Lower your credit card interest rates

If you have good credit history (need to check it?), take a long hard look at any credit card debt you have. Kicking this debt out of your life should be your number one priority! If you haven’t paid attention to your credit cards, you may be paying way too much in interest. These days, a credit card interest rate over 12% is too high for somebody with excellent credit.

Compare credit cards and transfer your balances to a card with a low regular APR or credit card with a low or 0% balance transfer offer. The Discover® More® Card, for example, has a 0% APR for 12 months on balance transfers and a 10.99% regular APR. Put your balances on that card and make more than the minimum payments every month. And don’t use that credit card—or any other card—for new purchases!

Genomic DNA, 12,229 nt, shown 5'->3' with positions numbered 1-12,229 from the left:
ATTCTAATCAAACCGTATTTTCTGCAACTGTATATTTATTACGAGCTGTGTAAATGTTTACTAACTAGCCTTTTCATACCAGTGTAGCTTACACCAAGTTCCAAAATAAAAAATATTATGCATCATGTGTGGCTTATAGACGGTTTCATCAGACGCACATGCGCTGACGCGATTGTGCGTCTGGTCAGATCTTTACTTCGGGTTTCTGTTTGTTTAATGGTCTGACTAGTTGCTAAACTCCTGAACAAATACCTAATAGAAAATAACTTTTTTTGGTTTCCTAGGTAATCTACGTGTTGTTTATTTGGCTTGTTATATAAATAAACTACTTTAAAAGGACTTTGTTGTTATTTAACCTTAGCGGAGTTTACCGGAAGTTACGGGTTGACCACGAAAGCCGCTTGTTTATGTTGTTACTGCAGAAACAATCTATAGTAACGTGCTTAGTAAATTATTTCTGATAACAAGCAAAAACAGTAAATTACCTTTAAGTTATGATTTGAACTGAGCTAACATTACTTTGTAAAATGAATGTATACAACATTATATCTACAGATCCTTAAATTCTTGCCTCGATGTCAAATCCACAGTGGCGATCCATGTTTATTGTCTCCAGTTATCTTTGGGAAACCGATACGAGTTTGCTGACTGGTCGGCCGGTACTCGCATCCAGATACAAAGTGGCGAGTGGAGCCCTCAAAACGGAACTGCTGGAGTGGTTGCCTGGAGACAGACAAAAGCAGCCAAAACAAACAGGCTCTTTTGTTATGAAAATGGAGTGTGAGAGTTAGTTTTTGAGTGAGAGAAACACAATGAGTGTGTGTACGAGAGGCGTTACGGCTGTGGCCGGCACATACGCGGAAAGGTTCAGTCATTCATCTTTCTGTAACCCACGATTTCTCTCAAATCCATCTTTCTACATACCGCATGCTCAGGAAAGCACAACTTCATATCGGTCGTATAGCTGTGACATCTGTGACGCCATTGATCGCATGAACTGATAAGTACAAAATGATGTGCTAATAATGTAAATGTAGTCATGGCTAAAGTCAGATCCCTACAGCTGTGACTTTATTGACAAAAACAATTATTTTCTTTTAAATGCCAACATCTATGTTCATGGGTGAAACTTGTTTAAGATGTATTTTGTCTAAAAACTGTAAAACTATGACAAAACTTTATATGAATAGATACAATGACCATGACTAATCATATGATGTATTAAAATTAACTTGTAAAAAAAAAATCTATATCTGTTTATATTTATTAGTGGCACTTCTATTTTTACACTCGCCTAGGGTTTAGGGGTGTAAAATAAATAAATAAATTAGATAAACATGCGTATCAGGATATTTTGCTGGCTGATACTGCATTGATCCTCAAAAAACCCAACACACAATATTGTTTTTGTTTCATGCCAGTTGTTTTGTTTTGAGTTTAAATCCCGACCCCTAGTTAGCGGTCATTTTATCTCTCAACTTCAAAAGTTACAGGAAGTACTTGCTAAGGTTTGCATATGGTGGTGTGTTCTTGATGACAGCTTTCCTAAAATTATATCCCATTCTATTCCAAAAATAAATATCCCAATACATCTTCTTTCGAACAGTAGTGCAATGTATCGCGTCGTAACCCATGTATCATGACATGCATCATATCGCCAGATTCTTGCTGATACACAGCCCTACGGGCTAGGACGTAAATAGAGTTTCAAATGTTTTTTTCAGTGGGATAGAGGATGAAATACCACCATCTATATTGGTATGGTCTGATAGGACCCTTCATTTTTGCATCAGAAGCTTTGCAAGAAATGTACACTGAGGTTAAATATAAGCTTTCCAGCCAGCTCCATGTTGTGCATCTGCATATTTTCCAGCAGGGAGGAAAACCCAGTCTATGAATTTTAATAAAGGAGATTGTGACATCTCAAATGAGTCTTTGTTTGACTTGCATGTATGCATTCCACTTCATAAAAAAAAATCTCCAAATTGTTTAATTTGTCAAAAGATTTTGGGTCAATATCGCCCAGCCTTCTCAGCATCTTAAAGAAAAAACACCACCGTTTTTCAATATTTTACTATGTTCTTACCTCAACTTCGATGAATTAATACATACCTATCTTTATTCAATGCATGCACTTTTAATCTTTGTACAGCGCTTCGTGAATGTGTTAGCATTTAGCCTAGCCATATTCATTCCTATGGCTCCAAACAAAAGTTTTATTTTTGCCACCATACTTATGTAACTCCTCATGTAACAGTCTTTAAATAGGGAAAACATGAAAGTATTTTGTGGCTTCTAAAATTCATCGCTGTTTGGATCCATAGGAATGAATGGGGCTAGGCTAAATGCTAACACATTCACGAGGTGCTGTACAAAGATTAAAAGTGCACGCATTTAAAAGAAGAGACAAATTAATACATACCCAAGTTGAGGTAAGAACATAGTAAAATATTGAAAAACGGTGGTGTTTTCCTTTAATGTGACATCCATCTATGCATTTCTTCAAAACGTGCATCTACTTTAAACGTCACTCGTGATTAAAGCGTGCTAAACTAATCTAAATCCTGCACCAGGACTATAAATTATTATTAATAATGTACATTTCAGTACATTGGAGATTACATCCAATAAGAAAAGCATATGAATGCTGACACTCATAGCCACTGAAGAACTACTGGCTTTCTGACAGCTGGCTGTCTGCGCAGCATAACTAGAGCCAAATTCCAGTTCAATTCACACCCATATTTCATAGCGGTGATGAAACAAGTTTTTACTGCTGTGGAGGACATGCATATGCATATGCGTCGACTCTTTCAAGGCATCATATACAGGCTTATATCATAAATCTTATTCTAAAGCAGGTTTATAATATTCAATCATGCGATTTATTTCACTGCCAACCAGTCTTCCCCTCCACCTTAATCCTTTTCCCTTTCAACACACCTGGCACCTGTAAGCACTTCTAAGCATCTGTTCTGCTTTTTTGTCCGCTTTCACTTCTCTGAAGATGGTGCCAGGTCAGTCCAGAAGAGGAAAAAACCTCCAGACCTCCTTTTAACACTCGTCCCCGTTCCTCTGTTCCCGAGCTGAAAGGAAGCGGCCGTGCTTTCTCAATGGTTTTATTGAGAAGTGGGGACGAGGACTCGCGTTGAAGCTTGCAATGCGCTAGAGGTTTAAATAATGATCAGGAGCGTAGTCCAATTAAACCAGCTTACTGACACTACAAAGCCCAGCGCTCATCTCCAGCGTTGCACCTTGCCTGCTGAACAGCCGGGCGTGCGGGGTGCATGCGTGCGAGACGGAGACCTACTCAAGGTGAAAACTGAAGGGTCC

Save money on everyday purchases

Next, find bargains on things you have to buy anyway. Find coupons, shop online, or buy used from Craigslist or eBay. See if you can save money on car insurance by shopping around. All those Geico and Progressive ads are on TV for a reason. Insurance is a competitive business, and the chances are good you can cut your payments.

Avoid fees

Next, keep an eye on bank fees. Do you get dinged with overdraft fees? ATM fees? Ask your bank if you can open an overdraft line of credit that will protect your checking account if you should overdraw it. You’ll pay a small interest rate on any amount you dip below zero, but it’s far cheaper than a $30 fee every time.